Cascading Style Sheets (CSS) is a stylesheet language used to describe the presentation of a document written in HTML or XML (including XML dialects such as SVG, MathML or XHTML). CSS describes how elements should be rendered on screen, on paper, in speech, or on other media.
CSS is one of the core languages of the open Web and is standardized across Web browsers according to the W3C specification. Developed in levels, CSS1 is now obsolete, CSS2.1 is a recommendation, and CSS3, now split into smaller modules, is progressing on the standardization track.
- CSS Introduction
If you're new to web development, be sure to read our CSS basics article to learn what CSS is and how to use it.
- CSS Tutorials
Our CSS learning area contains a wealth of tutorials to take you from beginner level to proficiency, covering all the fundamentals.
- CSS Reference
Our exhaustive CSS reference for seasoned Web developers describes every property and concept of CSS.
Our CSS Learning Area features multiple modules that teach CSS from the ground up — no previous knowledge required.
- Introduction to CSS
- This module starts with the basics of how CSS works, including selectors and properties, writing CSS rules, applying CSS to HTML, how to specify length, color, and other units in CSS, cascade and inheritance, box model basics, and debugging CSS.
- Styling text
- This module discusses text styling fundamentals, including setting fonts, boldness, italics, line and letter spacing, text drop shadows, and other text properties. This module finishes with applying custom fonts to your page, and styling lists and links.
- Styling boxes
- This module looks at styling boxes, one of the fundamental steps towards laying out a web page. In this module we recap the box model, then look at controlling box layouts by setting margins, borders, and padding, custom background colors, images and other features, and fancy features such as drop shadows and filters on boxes.
- CSS layout
- At this point we've already looked at CSS fundamentals, how to style text, and how to style and manipulate the boxes that your content sits inside. Now it's time to look at how to place your boxes in the right place in relation to the viewport, and one another. We have covered the necessary prerequisites so you can now dive deep into CSS layout, looking at different display settings, traditional layout methods involving float and positioning, and newfangled layout tools like flexbox.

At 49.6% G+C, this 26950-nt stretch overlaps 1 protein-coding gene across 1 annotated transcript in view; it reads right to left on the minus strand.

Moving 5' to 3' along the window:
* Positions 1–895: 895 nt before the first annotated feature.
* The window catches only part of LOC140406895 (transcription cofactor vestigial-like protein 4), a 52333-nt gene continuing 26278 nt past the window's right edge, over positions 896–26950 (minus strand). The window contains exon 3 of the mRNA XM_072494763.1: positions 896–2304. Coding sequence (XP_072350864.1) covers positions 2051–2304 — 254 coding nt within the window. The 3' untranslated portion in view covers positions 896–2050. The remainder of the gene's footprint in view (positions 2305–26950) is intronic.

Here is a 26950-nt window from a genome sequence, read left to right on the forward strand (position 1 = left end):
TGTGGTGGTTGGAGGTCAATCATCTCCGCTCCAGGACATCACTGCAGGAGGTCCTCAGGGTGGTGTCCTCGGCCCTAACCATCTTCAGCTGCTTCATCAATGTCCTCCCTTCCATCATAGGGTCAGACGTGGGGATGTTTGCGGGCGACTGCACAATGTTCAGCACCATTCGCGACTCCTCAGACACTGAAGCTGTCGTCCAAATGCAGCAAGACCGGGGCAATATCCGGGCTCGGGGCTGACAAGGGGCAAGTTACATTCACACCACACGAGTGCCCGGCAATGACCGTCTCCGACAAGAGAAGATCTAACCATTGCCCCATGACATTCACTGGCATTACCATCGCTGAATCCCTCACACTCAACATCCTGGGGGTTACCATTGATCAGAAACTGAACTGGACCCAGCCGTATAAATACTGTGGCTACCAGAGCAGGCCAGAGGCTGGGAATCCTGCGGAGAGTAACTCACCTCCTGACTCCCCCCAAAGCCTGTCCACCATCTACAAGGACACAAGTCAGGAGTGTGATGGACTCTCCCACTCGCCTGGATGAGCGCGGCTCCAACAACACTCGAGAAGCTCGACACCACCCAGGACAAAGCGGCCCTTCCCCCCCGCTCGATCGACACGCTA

- CSS reference: This exhaustive reference for seasoned Web developers describes every property and concept of CSS.
- CSS key concepts:
- The syntax and forms of the language
- Specificity, inheritance and the Cascade
- CSS units and values
- Box model and margin collapse
- The containing block
- Stacking and block-formatting contexts
- Initial, computed, used, and actual values
- CSS shorthand properties
- CSS Flexible Box Layout
- CSS Grid Layout
- Media queries
The CSS layout cookbook aims to bring together recipes for common layout patterns, things you might need to implement in your own sites. In addition to providing code you can use as a starting point in your projects, these recipes highlight the different ways layout specifications can be used, and the choices you can make as a developer.
Tools for CSS development
- You can use the W3C CSS Validation Service to check if your CSS is valid. This is an invaluable debugging tool.
- Firefox Developer Tools lets you view and edit a page's live CSS via the Inspector and Style Editor tools.
- The Web Developer extension for Firefox lets you track and edit live CSS on watched sites.
- The Web community has created various other miscellaneous CSS tools for you to use.
- Firefox: bug 1323667